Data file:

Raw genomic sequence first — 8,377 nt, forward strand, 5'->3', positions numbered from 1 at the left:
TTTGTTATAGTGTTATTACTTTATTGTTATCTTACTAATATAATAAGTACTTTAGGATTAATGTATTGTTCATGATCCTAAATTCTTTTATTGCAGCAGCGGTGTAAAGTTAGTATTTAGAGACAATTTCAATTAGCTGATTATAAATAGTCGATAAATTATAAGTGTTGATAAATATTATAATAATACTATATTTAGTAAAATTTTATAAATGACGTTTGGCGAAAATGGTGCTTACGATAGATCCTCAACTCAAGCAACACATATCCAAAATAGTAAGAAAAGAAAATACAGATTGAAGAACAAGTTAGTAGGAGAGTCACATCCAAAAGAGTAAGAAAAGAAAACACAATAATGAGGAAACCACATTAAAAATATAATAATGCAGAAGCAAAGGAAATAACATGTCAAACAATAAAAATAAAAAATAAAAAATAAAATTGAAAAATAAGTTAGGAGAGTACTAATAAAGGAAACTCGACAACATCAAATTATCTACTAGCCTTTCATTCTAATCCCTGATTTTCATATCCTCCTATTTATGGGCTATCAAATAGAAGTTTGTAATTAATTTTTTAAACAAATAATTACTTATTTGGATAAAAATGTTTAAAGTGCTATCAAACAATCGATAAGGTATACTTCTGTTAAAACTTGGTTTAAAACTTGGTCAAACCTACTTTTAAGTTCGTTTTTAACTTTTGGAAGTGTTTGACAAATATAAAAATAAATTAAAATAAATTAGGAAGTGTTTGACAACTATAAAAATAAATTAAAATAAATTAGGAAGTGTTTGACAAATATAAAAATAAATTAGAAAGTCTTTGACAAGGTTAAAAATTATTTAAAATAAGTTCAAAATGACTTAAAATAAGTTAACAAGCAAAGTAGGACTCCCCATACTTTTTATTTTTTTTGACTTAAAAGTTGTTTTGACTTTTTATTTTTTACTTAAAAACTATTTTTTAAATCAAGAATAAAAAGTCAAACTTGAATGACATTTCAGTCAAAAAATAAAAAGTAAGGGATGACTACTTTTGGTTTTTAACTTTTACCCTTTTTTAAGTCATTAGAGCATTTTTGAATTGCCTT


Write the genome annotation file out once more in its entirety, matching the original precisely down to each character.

Raw genomic sequence first — 8,377 nt, forward strand, 5'->3', positions numbered from 1 at the left:
TTTGTTATAGTGTTATTACTTTATTGTTATCTTACTAATATAATAAGTACTTTAGGATTAATGTATTGTTCATGATCCTAAATTCTTTTATTGCAGCAGCGGTGTAAAGTTAGTATTTAGAGACAATTTCAATTAGCTGATTATAAATAGTCGATAAATTATAAGTGTTGATAAATATTATAATAATACTATATTTAGTAAAATTTTATAAATGACGTTTGGCGAAAATGGTGCTTACGATAGATCCTCAACTCAAGCAACACATATCCAAAATAGTAAGAAAAGAAAATACAGATTGAAGAACAAGTTAGTAGGAGAGTCACATCCAAAAGAGTAAGAAAAGAAAACACAATAATGAGGAAACCACATTAAAAATATAATAATGCAGAAGCAAAGGAAATAACATGTCAAACAATAAAAATAAAAAATAAAAAATAAAATTGAAAAATAAGTTAGGAGAGTACTAATAAAGGAAACTCGACAACATCAAATTATCTACTAGCCTTTCATTCTAATCCCTGATTTTCATATCCTCCTATTTATGGGCTATCAAATAGAAGTTTGTAATTAATTTTTTAAACAAATAATTACTTATTTGGATAAAAATGTTTAAAGTGCTATCAAACAATCGATAAGGTATACTTCTGTTAAAACTTGGTTTAAAACTTGGTCAAACCTACTTTTAAGTTCGTTTTTAACTTTTGGAAGTGTTTGACAAATATAAAAATAAATTAAAATAAATTAGGAAGTGTTTGACAACTATAAAAATAAATTAAAATAAATTAGGAAGTGTTTGACAAATATAAAAATAAATTAGAAAGTCTTTGACAAGGTTAAAAATTATTTAAAATAAGTTCAAAATGACTTAAAATAAGTTAACAAGCAAAGTAGGACTCCCCATACTTTTTATTTTTTTTGACTTAAAAGTTGTTTTGACTTTTTATTTTTTACTTAAAAACTATTTTTTAAATCAAGAATAAAAAGTCAAACTTGAATGACATTTCAGTCAAAAAATAAAAAGTAAGGGATGACTACTTTTGGTTTTTAACTTTTACCCTTTTTTAAGTCATTAGAGCATTTTTGAATTGCCTT